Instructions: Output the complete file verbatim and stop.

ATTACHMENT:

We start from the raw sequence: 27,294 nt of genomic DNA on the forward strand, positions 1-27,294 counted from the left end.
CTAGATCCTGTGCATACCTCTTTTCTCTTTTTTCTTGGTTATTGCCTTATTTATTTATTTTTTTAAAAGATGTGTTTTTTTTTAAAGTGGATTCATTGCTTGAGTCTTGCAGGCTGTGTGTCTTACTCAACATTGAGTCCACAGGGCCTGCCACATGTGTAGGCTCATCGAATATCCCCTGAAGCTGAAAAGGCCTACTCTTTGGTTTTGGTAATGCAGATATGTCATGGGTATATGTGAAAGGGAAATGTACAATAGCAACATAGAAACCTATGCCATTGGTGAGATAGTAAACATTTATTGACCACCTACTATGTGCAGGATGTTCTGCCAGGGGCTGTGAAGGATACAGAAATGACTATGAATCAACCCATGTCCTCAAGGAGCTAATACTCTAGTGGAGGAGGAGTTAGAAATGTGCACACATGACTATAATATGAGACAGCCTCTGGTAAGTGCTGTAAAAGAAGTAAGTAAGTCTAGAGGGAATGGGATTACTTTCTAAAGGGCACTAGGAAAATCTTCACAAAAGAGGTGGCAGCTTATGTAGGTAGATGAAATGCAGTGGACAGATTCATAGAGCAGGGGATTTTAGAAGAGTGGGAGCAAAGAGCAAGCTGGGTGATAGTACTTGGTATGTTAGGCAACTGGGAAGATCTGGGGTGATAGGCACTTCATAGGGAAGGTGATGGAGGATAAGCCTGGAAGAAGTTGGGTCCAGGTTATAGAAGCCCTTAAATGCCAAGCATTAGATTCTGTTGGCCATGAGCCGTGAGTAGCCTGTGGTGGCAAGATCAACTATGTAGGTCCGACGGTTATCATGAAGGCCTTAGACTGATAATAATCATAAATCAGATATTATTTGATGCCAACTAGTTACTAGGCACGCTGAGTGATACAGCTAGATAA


We start from the raw sequence: 27,294 nt of genomic DNA on the forward strand, positions 1-27,294 counted from the left end.
CTAGATCCTGTGCATACCTCTTTTCTCTTTTTTCTTGGTTATTGCCTTATTTATTTATTTTTTTAAAAGATGTGTTTTTTTTTAAAGTGGATTCATTGCTTGAGTCTTGCAGGCTGTGTGTCTTACTCAACATTGAGTCCACAGGGCCTGCCACATGTGTAGGCTCATCGAATATCCCCTGAAGCTGAAAAGGCCTACTCTTTGGTTTTGGTAATGCAGATATGTCATGGGTATATGTGAAAGGGAAATGTACAATAGCAACATAGAAACCTATGCCATTGGTGAGATAGTAAACATTTATTGACCACCTACTATGTGCAGGATGTTCTGCCAGGGGCTGTGAAGGATACAGAAATGACTATGAATCAACCCATGTCCTCAAGGAGCTAATACTCTAGTGGAGGAGGAGTTAGAAATGTGCACACATGACTATAATATGAGACAGCCTCTGGTAAGTGCTGTAAAAGAAGTAAGTAAGTCTAGAGGGAATGGGATTACTTTCTAAAGGGCACTAGGAAAATCTTCACAAAAGAGGTGGCAGCTTATGTAGGTAGATGAAATGCAGTGGACAGATTCATAGAGCAGGGGATTTTAGAAGAGTGGGAGCAAAGAGCAAGCTGGGTGATAGTACTTGGTATGTTAGGCAACTGGGAAGATCTGGGGTGATAGGCACTTCATAGGGAAGGTGATGGAGGATAAGCCTGGAAGAAGTTGGGTCCAGGTTATAGAAGCCCTTAAATGCCAAGCATTAGATTCTGTTGGCCATGAGCCGTGAGTAGCCTGTGGTGGCAAGATCAACTATGTAGGTCCGACGGTTATCATGAAGGCCTTAGACTGATAATAATCATAAATCAGATATTATTTGATGCCAACTAGTTACTAGGCACGCTGAGTGATACAGCTAGATAA